A Dayton-based entrepreneur announced Tuesday that he will challenge U.S. Rep. Mike Turner-R in 2014.
“It’s all about a new voice,” said Russ Gottesman during a campaign event at Patterson Homestead on Brown Street. “It’s time for a new approach.”
Gottesman was surrounded by fellow Democratic office holders during the brief event and was introduced by Ohio Sen. Fred Strahorn and Dayton mayoral candidate Nan Whaley, who applauded Gottesman and his wife Katie for moving to Dayton from Chicago to start their business.
“Taking a bet on Dayton is what Russ and Katie really did,” Whaley said.
Gottesman, the founder of Dayton-based Commuter Advertising, said there was too much gridlock in Congress, with not enough representatives willing to work across the political parties. He said Turner was “clearly not part of the solution,” adding that “No one should be in a position for 11 years and have so little to show for it.”
A spokesman for Turner, who represents Ohio’s 10th congressional district, said that Gottesman’s criticism was baseless.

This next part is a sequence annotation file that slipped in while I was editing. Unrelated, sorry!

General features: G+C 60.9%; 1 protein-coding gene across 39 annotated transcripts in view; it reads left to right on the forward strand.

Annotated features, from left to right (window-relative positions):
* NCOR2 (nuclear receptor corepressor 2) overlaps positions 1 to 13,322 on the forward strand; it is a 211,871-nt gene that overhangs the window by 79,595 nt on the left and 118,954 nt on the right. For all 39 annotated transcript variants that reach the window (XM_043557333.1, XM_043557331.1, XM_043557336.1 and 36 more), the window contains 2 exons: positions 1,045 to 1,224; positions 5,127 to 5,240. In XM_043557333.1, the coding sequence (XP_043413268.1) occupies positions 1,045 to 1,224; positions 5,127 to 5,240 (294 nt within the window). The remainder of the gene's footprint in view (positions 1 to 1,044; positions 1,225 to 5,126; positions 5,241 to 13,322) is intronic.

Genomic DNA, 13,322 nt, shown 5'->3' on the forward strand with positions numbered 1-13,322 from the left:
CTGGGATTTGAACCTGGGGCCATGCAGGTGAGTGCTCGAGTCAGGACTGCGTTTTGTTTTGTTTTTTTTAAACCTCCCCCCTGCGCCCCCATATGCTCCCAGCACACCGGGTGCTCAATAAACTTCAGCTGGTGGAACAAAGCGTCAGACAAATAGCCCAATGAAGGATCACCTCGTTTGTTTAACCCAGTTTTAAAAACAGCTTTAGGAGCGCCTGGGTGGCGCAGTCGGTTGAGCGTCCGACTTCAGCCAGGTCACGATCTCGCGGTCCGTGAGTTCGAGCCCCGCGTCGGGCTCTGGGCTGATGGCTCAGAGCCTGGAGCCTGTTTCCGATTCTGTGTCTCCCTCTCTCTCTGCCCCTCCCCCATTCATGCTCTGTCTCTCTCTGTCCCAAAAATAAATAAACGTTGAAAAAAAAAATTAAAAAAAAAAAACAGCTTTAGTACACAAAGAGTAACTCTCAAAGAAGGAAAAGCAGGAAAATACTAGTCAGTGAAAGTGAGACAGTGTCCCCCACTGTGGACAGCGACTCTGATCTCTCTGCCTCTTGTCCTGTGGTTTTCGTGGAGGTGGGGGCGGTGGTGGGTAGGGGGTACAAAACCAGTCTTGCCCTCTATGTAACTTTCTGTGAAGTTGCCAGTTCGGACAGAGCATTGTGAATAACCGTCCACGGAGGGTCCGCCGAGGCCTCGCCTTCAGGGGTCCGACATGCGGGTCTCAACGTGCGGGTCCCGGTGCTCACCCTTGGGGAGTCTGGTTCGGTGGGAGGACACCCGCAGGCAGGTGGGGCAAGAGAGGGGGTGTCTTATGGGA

“Since he’s new to the community, it’s easy to understand why he may not be familiar with Congressman Turner’s accomplished record of work on behalf of southwest Ohio,” said Tom Crossman. “Congressman Turner looks forward to focusing on the work of protecting jobs at Wright-Patt, expanding economic opportunities for the region, and legislating across the aisle on the issue of sexual assault in the military — not electoral politics.”
Gottesman launched Commuter Advertising in 2008, a Dayton company that specializes in mass transit advertising. He and his wife live in Dayton with one child and another due this month.
Gottesman has a master’s in Business Administration degree from DePaul University, sits on the advisory board of the University of Dayton’s Crotty School of Entrepreneurship and will join UD’s business school this year as an adjunct professor teaching entrepreneurship and fundraising for new business owners. This will be his first run for elective office.
More than 40 people attended the campaign kickoff, including a number of representatives from labor unions. Gottesman pointed out that his father, who was present, was a union electrician.
The 10th congressional district represents residents in Montgomery and Greene counties.